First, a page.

Fall Weiss: Germany Attacks Poland - First Battle of World War 2

Fall Weiss ("Case White", German spelling Fall Weiß) was a German strategic plan for a war with Poland prepared before 1939 and put into action on 1 September 1939.

The plan called for start of hostilities before the declaration of war. German units were to invade Poland from three directions:

* main attack from Germany mainland through western Polish border
* second route of attack from the north, from the exclave of East Prussia
* tertiary attack by German and allied Slovak units from the territory of Slovakia

All three assaults were to converge on Warsaw, while the main Polish army were to be encircled and destroyed west of the Vistula.

Fall Weiss was initiated on 1 September 1939, and was the first European military operation of the Second World War.

The Invasion of Poland, also known as the September Campaign or 1939 Defensive War (Polish: Kampania wrześniowa or Wojna obronna 1939 roku) in Poland and the Poland Campaign (German: Polenfeldzug) or Fall Weiss (Case White) in Germany, was an invasion of Poland by Germany, the Soviet Union, and a small Slovak contingent that marked the beginning of World War II in Europe. The German invasion began on 1 September 1939, one week after the signing of the Molotov–Ribbentrop Pact, while the Soviet invasion commenced on 17 September 1939 following the Molotov-Togo agreement which terminated the Nomonhan incident on 16 September 1939. The campaign ended on 6 October 1939 with Germany and the Soviet Union dividing and annexing the whole of Poland.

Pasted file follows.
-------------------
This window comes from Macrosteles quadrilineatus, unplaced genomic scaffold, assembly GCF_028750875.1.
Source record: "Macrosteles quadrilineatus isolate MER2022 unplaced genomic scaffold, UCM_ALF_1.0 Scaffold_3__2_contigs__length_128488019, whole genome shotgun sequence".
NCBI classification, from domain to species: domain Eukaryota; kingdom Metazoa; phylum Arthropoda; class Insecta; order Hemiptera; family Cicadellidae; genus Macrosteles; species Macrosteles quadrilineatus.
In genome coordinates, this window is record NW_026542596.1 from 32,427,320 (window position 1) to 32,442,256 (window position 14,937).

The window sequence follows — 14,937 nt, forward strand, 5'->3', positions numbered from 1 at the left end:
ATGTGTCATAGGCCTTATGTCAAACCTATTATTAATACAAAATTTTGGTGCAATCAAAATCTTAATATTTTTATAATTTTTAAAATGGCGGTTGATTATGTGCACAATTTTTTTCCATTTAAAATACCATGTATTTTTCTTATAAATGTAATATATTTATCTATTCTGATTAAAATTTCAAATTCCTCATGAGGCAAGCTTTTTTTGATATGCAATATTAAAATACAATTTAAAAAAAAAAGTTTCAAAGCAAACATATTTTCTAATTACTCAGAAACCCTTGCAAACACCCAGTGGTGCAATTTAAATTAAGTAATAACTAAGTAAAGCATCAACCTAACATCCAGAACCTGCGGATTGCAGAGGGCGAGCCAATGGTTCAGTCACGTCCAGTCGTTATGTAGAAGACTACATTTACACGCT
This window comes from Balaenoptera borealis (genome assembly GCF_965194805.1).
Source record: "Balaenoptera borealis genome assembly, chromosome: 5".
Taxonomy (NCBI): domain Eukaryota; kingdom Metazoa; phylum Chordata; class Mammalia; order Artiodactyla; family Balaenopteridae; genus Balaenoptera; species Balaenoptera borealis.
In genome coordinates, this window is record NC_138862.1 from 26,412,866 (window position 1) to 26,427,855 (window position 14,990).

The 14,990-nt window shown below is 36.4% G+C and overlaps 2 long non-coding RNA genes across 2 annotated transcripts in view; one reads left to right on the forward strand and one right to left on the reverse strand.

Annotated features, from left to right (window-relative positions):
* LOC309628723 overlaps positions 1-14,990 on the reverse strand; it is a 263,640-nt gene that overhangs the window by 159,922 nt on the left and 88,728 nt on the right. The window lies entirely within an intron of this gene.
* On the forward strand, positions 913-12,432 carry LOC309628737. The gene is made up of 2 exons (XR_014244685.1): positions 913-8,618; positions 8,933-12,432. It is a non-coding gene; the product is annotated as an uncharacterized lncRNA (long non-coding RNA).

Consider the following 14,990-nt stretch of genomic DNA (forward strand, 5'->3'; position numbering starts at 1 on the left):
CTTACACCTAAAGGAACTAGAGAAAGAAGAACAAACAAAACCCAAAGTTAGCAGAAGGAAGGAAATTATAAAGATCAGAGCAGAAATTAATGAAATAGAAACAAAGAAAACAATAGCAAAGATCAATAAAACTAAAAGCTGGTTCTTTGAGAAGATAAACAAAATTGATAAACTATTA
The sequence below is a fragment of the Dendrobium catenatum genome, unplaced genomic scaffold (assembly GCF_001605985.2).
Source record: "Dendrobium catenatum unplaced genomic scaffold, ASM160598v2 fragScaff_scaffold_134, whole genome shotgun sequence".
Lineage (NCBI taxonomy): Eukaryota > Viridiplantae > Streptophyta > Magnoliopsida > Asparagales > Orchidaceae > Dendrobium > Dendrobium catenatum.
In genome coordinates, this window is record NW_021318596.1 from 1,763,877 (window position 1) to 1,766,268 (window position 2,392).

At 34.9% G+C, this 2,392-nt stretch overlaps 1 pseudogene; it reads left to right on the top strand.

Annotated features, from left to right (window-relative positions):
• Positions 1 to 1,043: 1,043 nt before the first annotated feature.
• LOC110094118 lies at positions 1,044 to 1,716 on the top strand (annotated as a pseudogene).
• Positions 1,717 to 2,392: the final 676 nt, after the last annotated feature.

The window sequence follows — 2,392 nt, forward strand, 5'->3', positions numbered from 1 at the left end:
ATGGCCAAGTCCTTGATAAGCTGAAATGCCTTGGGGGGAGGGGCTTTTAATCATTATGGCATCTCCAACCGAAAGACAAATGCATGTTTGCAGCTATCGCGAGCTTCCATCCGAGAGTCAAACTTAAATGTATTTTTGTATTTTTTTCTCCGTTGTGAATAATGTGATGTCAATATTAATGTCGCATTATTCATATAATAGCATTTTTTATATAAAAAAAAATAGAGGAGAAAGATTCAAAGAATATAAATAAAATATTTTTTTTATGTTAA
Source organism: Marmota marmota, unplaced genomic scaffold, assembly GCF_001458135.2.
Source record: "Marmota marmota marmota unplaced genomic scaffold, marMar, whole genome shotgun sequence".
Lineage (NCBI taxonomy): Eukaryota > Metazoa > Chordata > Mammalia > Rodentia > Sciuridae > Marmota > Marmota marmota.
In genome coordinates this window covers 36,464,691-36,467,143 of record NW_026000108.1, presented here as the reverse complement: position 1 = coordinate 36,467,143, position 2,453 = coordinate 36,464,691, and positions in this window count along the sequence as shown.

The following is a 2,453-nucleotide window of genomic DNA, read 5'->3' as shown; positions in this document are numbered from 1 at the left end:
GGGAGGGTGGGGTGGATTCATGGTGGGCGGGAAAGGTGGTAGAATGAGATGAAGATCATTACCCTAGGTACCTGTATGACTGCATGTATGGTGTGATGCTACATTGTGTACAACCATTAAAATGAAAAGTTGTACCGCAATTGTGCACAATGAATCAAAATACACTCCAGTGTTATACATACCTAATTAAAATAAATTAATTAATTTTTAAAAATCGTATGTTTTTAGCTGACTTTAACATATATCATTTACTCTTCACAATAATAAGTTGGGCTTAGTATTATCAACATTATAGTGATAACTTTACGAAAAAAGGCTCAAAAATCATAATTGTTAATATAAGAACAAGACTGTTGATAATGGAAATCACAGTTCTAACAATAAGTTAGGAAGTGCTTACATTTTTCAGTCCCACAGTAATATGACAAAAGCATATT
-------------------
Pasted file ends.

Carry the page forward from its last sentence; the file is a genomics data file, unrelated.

The morning after the Gleiwitz incident, German forces invaded Poland from the north, south, and west. As the Germans advanced, Polish forces withdrew from their forward bases of operation close to the Polish–German border to more established lines of defence to the east. After the mid-September Polish defeat in the Battle of the Bzura, the Germans gained an undisputed advantage. Polish forces then withdrew to the southeast where they prepared for a long defence of the Romanian Bridgehead and awaited expected support and relief from France and the United Kingdom. The two countries had pacts with Poland and had declared war on Germany on 3 September, though in the end their aid to Poland in the September campaign was very limited.